When we punish students by kicking them out of school for nonviolent infractions, we’ve lost the opportunity to instruct them. But when discipline practices change, students’ outcomes change—for the better.
We know from experience—and research—that using suspension as a primary discipline tool is a recipe for school failure. When children are suspended, they are not in school learning, they are not being coached to adopt new and better ways of responding to conflict, and they are not being required to make amends for their misdeeds.
When I first met Ruth, she told me, “I was 16 and did a wrong thing and my parents put me out.” I never learned the wrong thing she did, but Ruth was now 27 and had been living in her car with her two children for almost six months. And she expected to be […]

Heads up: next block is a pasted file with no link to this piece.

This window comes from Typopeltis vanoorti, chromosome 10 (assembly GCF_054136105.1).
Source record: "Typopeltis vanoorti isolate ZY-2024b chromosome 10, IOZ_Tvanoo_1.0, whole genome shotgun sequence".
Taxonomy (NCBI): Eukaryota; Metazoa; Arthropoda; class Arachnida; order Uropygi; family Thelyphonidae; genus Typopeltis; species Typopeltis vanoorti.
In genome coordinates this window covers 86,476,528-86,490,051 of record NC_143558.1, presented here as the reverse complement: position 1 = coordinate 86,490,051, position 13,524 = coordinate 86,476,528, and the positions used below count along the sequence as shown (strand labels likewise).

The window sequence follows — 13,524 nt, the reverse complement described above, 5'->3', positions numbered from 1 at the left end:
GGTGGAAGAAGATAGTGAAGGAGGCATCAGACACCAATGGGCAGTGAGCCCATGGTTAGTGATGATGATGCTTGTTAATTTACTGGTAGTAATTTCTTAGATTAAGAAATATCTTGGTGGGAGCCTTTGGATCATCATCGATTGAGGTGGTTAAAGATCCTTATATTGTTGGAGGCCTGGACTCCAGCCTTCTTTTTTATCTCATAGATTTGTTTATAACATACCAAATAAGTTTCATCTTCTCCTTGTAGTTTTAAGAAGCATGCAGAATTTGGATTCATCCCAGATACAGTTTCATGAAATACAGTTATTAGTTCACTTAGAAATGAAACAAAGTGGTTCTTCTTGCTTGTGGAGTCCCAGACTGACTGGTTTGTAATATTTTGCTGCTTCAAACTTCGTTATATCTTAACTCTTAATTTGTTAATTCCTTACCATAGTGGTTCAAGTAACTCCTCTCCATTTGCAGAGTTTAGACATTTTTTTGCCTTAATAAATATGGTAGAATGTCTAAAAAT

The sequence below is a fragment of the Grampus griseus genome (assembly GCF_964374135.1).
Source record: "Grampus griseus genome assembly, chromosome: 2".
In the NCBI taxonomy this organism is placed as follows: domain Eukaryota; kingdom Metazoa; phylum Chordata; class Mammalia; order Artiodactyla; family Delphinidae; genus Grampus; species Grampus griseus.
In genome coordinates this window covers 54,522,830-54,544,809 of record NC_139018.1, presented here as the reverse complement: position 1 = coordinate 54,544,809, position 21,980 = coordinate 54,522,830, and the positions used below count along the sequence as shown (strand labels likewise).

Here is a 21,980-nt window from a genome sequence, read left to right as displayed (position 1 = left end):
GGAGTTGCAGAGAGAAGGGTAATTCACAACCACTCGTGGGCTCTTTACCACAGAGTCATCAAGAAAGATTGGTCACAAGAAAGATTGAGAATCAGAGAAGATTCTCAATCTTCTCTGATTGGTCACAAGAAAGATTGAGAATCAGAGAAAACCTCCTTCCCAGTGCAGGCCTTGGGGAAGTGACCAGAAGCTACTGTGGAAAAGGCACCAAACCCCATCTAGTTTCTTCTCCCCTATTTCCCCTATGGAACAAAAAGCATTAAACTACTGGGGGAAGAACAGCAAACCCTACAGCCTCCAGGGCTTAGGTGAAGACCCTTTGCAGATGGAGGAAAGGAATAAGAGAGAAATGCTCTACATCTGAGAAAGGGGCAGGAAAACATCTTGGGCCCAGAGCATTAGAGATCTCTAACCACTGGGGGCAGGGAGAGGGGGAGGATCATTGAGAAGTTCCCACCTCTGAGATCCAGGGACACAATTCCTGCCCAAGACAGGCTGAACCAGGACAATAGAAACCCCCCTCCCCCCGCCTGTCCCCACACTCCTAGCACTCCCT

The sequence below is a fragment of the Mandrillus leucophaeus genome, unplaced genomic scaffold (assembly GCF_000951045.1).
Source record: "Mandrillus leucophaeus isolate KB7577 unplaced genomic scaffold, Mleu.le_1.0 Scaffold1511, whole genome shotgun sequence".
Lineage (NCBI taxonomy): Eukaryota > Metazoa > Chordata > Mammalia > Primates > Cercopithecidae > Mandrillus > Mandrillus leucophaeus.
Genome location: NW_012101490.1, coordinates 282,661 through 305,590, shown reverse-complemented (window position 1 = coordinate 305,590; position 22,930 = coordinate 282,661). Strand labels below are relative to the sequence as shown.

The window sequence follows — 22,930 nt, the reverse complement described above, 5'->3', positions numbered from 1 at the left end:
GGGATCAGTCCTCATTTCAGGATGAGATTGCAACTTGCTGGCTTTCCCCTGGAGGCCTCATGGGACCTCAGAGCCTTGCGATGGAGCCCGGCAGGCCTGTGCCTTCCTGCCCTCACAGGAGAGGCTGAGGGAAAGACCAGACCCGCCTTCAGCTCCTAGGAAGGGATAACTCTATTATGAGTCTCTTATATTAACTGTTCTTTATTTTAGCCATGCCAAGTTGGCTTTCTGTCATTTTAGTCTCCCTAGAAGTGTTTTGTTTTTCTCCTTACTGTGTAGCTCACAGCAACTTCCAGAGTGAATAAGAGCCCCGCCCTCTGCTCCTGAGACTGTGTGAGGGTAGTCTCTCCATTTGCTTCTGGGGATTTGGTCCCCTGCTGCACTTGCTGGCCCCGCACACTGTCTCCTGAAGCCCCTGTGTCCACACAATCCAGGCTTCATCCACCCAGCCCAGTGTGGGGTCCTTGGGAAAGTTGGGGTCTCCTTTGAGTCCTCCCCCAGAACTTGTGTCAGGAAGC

The Maryland State Department of Education recently released its data on suspensions, expulsions, and health-related exclusions for the 2009-2010 school year. As I was preparing an OSI-Baltimore factsheet using the numbers, an alarming data point arose: 75 pre-K students in Maryland received an out-of-school suspension or were expelled during the school year. The punished incidents […]